To make matters even more interesting, Ellen had two children who were in the food industry and another who traveled extensively. They gave her exotic food gifts, was inspired by them and and brought professional kitchen equipment that she rarely used.

We really looked at who Ellen was as a cook. What did she really need? We discovered together that she really is a very simple cook. Ellen gave herself permission to keep only the things that served her well and let go of the rest.

Today everything fits into Ellen's kitchen and cooking is a real pleasure. She has a clear idea of her cooking style, shops accordingly and had even communicated with her family about gift giving.

• The Big Move

Shirley and Phil had a large Brooklyn Victorian in which they raised their five children now scattered across the country. The house was too big to manage, and health issues were becoming more complicated by the minute, including Phil's early Alzheimer's. They decided to move near one of their children.

The first issue was consolidating a beloved library. Shirley found this difficult to take on alone. Together we sorted through the books and she was able to decide which to keep and which to donate. Next was Phil's huge bow tie collection. Even though Shirley and Phil did not have an excessive amount of things, they did have an emotionally rich life that was reflected in their belongings.

In the middle of this busy transition into a new life, Phil had a heart attack and Shirley fell down the stairs. Movers were coming to give estimates. Everything was on a tight schedule due to the quickly approaching closing date. I helped coordinate the details, and worked with their adult children, as they came to help and finished sorting. Shirley and I really partnered in our commitment to get everything done on time and we pulled it off.

• Inundated with Insurance Forms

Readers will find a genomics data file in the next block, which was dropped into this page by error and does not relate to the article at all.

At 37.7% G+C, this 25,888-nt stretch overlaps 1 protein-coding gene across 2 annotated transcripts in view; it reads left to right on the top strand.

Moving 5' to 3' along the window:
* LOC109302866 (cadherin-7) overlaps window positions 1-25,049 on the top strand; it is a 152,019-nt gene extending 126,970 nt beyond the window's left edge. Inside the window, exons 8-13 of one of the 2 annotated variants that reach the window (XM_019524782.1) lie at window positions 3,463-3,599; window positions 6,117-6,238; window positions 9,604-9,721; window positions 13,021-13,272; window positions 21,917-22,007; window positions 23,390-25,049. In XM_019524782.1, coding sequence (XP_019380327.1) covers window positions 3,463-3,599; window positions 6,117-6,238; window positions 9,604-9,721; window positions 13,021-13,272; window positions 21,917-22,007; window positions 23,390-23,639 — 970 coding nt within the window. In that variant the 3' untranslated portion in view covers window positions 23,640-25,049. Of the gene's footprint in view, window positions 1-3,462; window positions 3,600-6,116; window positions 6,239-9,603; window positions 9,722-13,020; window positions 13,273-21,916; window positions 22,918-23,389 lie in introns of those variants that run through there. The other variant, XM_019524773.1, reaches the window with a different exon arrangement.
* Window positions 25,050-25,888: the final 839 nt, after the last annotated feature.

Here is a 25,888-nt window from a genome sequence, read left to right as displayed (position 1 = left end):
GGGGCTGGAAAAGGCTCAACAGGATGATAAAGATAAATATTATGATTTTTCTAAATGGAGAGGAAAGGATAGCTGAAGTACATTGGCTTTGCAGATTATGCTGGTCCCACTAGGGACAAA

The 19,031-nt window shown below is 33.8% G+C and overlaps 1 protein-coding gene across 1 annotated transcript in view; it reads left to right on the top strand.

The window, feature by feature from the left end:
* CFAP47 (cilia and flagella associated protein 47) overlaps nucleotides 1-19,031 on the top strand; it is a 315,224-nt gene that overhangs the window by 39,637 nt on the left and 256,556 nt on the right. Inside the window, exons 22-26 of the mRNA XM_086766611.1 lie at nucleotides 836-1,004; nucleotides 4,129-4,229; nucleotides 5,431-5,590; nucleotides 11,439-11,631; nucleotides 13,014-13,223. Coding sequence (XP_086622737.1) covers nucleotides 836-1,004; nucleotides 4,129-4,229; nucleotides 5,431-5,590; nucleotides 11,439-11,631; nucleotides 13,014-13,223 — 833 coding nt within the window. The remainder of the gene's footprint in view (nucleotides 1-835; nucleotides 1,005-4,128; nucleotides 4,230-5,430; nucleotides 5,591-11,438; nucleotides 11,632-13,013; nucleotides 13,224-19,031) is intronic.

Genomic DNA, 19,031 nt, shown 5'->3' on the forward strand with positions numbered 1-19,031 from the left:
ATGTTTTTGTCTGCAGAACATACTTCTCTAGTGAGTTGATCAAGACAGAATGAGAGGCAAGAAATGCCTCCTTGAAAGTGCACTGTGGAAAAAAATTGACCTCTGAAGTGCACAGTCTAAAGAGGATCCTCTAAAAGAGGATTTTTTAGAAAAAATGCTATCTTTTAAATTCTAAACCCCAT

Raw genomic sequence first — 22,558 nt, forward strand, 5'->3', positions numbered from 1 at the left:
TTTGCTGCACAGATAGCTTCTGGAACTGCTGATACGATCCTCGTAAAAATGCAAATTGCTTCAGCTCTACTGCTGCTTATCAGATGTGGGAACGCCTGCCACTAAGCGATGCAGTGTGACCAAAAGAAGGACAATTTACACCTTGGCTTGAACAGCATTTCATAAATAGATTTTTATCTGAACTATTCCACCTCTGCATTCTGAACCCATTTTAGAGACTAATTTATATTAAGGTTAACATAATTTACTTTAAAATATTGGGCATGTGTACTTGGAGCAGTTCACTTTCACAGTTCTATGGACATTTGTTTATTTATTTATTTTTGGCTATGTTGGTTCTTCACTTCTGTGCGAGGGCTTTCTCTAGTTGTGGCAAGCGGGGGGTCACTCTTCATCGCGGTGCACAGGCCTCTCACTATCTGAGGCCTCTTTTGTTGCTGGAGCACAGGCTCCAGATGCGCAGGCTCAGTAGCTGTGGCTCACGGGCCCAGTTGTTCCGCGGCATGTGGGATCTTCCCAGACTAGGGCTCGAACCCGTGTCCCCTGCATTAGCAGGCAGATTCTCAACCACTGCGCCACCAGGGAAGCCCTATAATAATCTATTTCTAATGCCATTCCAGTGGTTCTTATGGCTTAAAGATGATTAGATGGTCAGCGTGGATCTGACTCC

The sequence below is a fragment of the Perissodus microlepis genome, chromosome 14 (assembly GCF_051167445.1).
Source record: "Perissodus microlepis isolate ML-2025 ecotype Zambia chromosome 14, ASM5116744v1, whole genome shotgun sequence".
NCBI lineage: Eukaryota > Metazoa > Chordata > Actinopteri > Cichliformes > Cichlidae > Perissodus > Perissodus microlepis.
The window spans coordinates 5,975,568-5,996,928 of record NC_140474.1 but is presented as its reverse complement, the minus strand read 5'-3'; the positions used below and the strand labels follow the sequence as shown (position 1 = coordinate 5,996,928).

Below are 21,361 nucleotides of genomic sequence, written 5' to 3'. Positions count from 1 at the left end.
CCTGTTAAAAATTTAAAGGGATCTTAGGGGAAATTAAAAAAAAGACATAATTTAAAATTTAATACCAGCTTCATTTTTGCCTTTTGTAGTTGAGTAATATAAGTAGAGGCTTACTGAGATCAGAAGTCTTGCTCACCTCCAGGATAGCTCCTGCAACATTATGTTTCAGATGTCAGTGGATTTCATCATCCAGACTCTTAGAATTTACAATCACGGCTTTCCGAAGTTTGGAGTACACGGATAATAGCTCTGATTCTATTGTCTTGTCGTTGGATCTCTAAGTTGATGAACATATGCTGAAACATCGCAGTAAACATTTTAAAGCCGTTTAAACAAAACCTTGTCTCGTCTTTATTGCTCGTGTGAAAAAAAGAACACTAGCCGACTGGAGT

Jessica is an artistic woman who simply hated working with numbers. It wasn't that she wasn't good at calculations; somehow, financial figures made her feel vulnerable. As a result, she let her family's health insurance paperwork sit for weeks and even months, thereby depriving herself of reimbursements and deductions she could otherwise rightfully claim.

Together, we worked our way through that entangled web of forms and guidelines to get Jessica the monetary refunds she deserved. We also set up a tracking system so Jessica could manage the process herself.

By the time our work was done, Jessica was quite proud of what she had accomplished. Getting her insurance paperwork in order was only part of the battle. For Jessica, mastering a truly frustrating situation showed her true character.

• Renewed Health Renewed Space

Luis, a young cancer survivor, was in a tough situation. His mind knew how to be organized, but his body didn't have the energy to put things away when he was ill. Together, we worked through the piles of clothing and papers strewn about his bedroom and living room floors. Somehow, my being there to help with the physical aspects of organizing gave Luis the motivation to work alongside me. Together, we got his apartment back in order in just a few sessions, and from that point on, Luis’s home went from being a source of stress to a source of peace after a rather difficult time.

Call me today and let’s talk about getting organized.